When selecting people do you concentrate on the candidate or employee experience?

When selecting people do you concentrate on the candidate or employee experience?

I came across an article titled Do people really matter when we design workplaces? Written by Steve Maslin it is directed toward architects and designers. He says that often the first reaction to that question is “of course” and to some it is indeed, but to others Maslin says that often he has found that the concern for people is not there. He says “I would suggest that the belief that people really matter when some designers design workplaces for them is quite frankly all too often skin deep.” He statement got me thinking about HR and HR design and processes and I asked the same question.

Employee experience

Today many companies are saying they are concerned about the “employee experience.” Some of them, like AirBnB have done something about it by combining traditional HR with other departments into a department of employee experience. They are responsible for how the employee touches the company which includes the processes, the building, the work space and even the food program. Not everyone in the HR space is like that however. I wonder how many processes are designed not for the ease of the employee or prospective employee but rather for the HR department.

Have you looked recently?

When was the last time you looked at your HR process? Have you had an outsider look at it and give you and unbiased opinion? Have you polled new hires to see what they liked and didn’t like about applying, getting interviewed and getting onboarded? Have you talked to long-time employees and find out from them about the quality of their interactions with HR?

If “employee experience” is going to be the differentiator in the future for people deciding if they want to work for you then it is something that needs to be addressed today. Perhaps having an HR department is not the solution. Perhaps you need to take a cue from Maslin when he writes:

“Much of the problem has been caused by the way we were trained and how this then impacts the way we now practice our design professions. It is very difficult for example, with some exceptions, to find evidence of sociological and human factors being evident in how architecture, interior design and landscape students are taught.  Those with the knowledge are too often side-lined.  However, for product designers, human factors can be found to be a key element of their curriculum. Within information architecture and design one also sees much greater interest in human factors and attention such considerations as diverse user experience and “customer journeys.” Wouldn’t it be good to learn from other disciplines?”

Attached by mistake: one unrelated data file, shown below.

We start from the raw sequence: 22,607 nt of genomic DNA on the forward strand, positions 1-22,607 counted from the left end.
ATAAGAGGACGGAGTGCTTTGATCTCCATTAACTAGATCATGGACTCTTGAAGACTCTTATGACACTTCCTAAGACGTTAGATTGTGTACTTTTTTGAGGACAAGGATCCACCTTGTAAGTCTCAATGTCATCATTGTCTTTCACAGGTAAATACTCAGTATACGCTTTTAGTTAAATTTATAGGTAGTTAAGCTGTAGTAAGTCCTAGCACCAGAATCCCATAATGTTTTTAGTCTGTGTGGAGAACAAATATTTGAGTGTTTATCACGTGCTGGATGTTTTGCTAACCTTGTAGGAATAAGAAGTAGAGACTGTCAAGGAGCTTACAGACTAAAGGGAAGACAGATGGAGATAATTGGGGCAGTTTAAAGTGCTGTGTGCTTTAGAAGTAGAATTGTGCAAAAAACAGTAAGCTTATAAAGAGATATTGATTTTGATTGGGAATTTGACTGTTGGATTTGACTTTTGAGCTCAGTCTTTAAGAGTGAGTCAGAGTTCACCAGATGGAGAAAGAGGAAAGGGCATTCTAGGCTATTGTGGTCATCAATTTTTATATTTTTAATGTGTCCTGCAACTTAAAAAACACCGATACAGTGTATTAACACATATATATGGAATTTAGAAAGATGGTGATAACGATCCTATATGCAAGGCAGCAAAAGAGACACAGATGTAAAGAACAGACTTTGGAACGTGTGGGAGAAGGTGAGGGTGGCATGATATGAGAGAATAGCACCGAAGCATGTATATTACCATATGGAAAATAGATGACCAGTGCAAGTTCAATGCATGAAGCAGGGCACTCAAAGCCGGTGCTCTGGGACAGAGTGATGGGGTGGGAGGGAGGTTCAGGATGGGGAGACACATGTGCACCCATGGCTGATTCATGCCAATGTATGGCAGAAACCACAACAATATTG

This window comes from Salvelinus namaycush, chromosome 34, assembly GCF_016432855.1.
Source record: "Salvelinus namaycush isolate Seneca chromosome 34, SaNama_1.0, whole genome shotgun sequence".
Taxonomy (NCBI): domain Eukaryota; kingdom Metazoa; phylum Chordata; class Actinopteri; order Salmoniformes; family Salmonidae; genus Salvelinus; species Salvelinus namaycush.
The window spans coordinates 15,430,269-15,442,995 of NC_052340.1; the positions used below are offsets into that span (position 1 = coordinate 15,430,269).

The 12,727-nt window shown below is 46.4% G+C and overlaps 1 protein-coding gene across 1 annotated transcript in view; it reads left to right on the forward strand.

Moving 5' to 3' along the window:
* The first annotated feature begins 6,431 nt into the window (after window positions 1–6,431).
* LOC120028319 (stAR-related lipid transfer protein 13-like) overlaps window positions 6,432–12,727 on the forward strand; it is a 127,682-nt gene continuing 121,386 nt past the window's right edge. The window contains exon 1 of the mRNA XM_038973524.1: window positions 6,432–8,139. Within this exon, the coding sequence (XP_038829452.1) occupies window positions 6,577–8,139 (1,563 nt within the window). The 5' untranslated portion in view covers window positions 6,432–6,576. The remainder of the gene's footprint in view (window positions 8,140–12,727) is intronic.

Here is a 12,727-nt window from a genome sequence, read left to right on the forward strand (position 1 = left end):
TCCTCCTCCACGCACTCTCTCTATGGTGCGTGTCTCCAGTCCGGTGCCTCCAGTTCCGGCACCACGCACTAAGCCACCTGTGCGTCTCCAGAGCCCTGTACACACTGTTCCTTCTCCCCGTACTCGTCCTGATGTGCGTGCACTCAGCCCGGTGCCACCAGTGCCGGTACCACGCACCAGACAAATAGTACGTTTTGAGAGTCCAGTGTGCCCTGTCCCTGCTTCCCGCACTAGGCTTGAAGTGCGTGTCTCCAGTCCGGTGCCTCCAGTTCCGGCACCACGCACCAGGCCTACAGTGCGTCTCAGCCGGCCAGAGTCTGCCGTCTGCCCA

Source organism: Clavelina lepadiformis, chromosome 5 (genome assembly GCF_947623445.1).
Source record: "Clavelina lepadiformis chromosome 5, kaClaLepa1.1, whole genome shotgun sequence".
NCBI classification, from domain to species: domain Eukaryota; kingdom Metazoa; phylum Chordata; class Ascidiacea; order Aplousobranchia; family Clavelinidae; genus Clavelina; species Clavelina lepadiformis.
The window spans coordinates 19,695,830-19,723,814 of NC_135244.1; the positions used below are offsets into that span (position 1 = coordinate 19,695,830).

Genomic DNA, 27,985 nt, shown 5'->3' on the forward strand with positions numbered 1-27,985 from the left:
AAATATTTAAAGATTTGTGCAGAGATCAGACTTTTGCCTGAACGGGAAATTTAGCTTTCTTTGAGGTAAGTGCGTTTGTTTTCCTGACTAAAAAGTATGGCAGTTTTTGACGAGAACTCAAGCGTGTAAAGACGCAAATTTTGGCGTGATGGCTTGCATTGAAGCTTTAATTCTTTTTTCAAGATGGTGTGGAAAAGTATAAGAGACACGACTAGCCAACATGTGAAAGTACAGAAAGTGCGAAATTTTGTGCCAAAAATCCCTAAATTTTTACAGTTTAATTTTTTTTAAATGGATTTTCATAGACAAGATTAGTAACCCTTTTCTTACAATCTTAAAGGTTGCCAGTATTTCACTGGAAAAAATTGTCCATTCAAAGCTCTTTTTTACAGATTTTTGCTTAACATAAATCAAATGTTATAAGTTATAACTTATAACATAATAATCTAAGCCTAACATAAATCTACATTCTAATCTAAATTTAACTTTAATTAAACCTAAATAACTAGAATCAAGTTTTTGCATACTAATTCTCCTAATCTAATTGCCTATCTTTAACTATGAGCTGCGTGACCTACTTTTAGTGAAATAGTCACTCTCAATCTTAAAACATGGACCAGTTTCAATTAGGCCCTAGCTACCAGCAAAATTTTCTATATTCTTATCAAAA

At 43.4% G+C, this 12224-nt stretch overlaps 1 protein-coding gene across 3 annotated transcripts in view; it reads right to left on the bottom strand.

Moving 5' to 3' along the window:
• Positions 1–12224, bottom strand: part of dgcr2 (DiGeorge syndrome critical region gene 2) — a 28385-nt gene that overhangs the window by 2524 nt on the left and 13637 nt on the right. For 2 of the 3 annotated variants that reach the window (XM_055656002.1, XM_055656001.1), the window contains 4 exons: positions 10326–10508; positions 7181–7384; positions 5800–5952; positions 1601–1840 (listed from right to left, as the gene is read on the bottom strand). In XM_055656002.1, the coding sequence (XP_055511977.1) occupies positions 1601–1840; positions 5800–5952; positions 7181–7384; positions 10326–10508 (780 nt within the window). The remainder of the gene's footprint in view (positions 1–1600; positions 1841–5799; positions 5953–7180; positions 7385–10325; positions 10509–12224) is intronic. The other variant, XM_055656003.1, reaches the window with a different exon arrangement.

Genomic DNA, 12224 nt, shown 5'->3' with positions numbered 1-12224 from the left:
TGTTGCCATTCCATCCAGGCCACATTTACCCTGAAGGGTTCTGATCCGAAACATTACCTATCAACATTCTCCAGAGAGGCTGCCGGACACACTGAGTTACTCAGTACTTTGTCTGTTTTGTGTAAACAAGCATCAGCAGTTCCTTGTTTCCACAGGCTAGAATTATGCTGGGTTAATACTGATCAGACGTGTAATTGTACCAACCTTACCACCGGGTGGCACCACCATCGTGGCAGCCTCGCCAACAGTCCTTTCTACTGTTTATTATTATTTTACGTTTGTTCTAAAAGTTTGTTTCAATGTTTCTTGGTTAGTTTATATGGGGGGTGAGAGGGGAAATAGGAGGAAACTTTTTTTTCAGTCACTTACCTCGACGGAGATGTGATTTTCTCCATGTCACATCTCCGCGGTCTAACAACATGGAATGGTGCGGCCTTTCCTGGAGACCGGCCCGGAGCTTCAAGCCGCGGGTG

I like this last line. Wouldn’t it be good to learn from other disciplines? If architecture is considering human factors shouldn’t the Human Resources department be doing the same thing?


9 Steps to Managing a Remote Team

by Michael Haberman August 18, 2016

Tweet As remote teams become more common it is important for managers to understand what it takes to most effectively manage them. This infographic from Hubstaff offers some great guidance. The 9 Step Process to Manage Your Remote Team – An infographic by

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Giving feedback to Millennials

by Michael Haberman August 17, 2016

Tweet My friend Ryan Jenkins posted a great YouTube video on the best way to give feedback to a Millennial. Many Boomer managers and GenX managers have struggled with this. Even Millennial managers may have a problem in giving feedback. We have done them a disservice by rewarding them for everything, and as you will […]

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Work perks that help attract and retain employees: An Infographic

by Michael Haberman August 16, 2016

Tweet I was offered the opportunity to publish this infographic on research conducted by I thought it was interesting. I hope you do to. You’ve placed the digital and print ads, sorted through resumes, done the interviews, and made the offer to what you believe is the best employee for the job. All that’s […]

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GRIT: Do you have it? Can you get it? A Podcast bookreview

by Michael Haberman August 15, 2016

Tweet We have all heard of perseverance. We have all heard of “stick-to-it-ness.” Now courtesy of Angela Duckworth we have Grit. She wrote a book called Grit The power of Passion and Perseverance.  I read her book recently and was impressed by it. It wasn’t all science, though she talked about the science behind what […]

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Future Friday: How do you plan for jobs that don’t yet exist?

by Michael Haberman August 12, 2016

Tweet I came across an interesting article entitled Check out these 10 jobs of the future written by Gordon Hunt for the website SiliconRepublic. He talked about the report put out by Microsoft and The Future Laboratory. Both were an interesting read. All 10 of these jobs are conjectured to be jobs of the future, […]

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Finding your passion: A lesson from Jason Silva

by Michael Haberman August 11, 2016

Tweet We talk all the time about passion. We tell people to find out what they are passionate about and work in that area. I had a discussion last night with two friends and we did a podcast on Angela Duckworth’s book Grit The Power of Passion and Perseverance. She uses the word right in […]